My method is behaviorally based and completely aligned with what people do under duress and when facing real people- that is stay close to cover and fight from the doorway.

Our techniques are flawed [in relation to conventional, standard Army techniques] and I am doing what I can to correct them. I have numerous teams and entire agencies using my method including a police department of 800 officers, the U.S. Marshalls Metro Task Force, Various SF Teams, Foreign Teams, and Numerous SWAT Teams.

It is guys like you and me who will make the difference because we are not stuck on dogma and just want to find the most effective way."

It's a mix between the Israeli-limited and an adaption to the/your current environment with a few behavioural and technique micro-touches and tweaks. It's a great system that has only a 16% hit rate to #2 man in force-on-force, that's pretty insane for a prepared threat shooting at the doorway!

HTLE (High Threat Limited Entry) is to both avoid the dilemma of "rushing" AND to prevent a fatal funnel circumstance. It does this by simple principles which should work against threats - clear from the door before moving in, leaving only 'hot spots' to clear... split your operators so even if one does decide to engage you, they're not going to take out the whole team... triangulated fire onto threat.
4Bravo1 wrote:WALLS AS COVER
It's obviously been stated that rounds can penetrate walls, it's common sense but do you philosophy using the doorjamb/corner as cover? To me it's only concealment. You use more of a pop out technique rather than rolling out or pieing it off - due to the fact #1 is basically being rabbit and you have to be fast.

RB1 (RedBack One) do a similar technique, "I have worked with the Israeli Tier-1 MCT Unit (Flotilla 13) in the house before. Interesting?! We have revised our doctrine on CQB at RB1 to include a new method that I have developed called 'Offensive Stronghold Clearance'. This technique has been in R&D mode for the last few years and was taught for the first time as a primary method of room combat during our Advanced Hostage Rescue Course for Jacksonville Sheriff's Office in Florida. Our OSC method relies heavily on clearing the majority of the room from the outside with very strict SOP's and Actions On Contact. I would be very interested to read how the Israeli method compares to what we are teaching. Looking forward to the read. - JF"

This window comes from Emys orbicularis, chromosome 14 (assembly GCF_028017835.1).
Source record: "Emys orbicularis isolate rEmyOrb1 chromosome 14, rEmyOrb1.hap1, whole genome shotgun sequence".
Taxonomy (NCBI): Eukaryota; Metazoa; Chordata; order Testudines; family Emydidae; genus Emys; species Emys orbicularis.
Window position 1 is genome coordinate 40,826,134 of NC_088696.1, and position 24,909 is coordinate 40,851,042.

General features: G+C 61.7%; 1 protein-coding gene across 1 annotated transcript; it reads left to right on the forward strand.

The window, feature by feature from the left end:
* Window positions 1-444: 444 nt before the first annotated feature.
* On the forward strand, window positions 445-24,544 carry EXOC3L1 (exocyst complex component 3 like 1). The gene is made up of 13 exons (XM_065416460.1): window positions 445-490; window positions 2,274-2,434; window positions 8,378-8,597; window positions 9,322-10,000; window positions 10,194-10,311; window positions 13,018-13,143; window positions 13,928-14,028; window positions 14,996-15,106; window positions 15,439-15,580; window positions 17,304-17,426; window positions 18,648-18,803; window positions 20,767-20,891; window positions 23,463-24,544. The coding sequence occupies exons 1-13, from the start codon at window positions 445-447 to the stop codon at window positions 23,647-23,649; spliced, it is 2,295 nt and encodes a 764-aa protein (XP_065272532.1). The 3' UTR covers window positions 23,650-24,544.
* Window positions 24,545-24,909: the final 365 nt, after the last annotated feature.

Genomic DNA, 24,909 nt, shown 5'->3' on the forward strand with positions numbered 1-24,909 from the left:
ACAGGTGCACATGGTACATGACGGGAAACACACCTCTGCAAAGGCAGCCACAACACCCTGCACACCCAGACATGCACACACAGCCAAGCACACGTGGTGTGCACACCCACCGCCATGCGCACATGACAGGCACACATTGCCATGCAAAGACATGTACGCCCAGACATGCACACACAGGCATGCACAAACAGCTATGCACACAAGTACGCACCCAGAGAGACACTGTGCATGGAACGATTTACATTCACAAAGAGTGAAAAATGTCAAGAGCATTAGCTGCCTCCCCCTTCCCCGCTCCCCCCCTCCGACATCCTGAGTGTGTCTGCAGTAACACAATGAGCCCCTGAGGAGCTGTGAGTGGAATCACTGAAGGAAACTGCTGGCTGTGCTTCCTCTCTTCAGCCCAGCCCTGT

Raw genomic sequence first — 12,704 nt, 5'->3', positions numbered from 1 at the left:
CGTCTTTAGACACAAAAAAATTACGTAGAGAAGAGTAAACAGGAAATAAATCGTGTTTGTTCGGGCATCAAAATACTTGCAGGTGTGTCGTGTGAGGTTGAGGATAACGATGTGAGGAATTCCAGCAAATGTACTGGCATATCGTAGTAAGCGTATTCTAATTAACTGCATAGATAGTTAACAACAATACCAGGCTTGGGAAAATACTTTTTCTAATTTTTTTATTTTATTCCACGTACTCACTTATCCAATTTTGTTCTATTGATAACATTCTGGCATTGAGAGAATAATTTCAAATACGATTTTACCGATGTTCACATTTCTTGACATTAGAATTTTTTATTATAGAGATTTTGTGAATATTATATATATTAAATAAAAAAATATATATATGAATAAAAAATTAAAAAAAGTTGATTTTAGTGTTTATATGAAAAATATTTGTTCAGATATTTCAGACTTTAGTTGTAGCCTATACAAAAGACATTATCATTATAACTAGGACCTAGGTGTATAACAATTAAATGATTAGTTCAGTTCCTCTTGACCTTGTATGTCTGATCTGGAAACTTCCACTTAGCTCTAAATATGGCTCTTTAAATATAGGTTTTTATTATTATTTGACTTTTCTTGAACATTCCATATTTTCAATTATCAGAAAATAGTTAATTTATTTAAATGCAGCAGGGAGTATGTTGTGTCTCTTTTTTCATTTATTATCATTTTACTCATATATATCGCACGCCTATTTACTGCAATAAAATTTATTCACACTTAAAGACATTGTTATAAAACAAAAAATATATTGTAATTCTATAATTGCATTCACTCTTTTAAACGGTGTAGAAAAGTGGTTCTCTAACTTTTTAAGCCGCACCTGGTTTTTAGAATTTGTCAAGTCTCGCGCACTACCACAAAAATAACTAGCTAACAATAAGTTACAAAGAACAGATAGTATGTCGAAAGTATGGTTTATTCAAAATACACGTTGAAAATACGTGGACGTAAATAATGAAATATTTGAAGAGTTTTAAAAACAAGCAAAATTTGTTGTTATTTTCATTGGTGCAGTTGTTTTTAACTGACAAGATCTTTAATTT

CQB-TEAM Education and Motivation.

"Pragmatism over theory."
"Anyone with a weapon is just as deadly as the next person."
"Unopposed CQB is always a success, if you wanted you could moonwalk into the room holding a Pepsi."

User avatar
jimothy_183
Military
Posts: 1030
Joined: Thu Feb 21, 2008 7:55 am
Location: Australia

Re: Comment on Entry technique: ISRAELI LIMITET

Post by jimothy_183 » Wed Feb 01, 2012 7:14 am

I don't know. I'm still of the opinion that this guys version of limited penetration is still only good for any mission other than hostage rescue, officer recovery and active shooters.
semper acer , semper velox , semper trux , semper promptus

User avatar
Ryan
Posts: 2810
Joined: Sun Apr 10, 2011 3:10 am
Location: Australia
Contact:

Re: Comment on Entry technique: ISRAELI LIMITET

Post by Ryan » Tue Nov 27, 2012 1:26 am

http://www.swatdigest.com/mag_nov_2012.html
http://www.swatdigest.com/mag_sept_2012.html

Two articles on HTLE (High Threat Limited Entry - High Threat System LLCs version of the Israeli Limited Entry).
CQB-TEAM Education and Motivation.

"Pragmatism over theory."
"Anyone with a weapon is just as deadly as the next person."
"Unopposed CQB is always a success, if you wanted you could moonwalk into the room holding a Pepsi."

User avatar
tacticalguy
Posts: 712
Joined: Thu Mar 29, 2012 4:48 pm
Location: Florida

Re: Comment on Entry technique: ISRAELI LIMITET

Post by tacticalguy » Tue Nov 27, 2012 6:26 am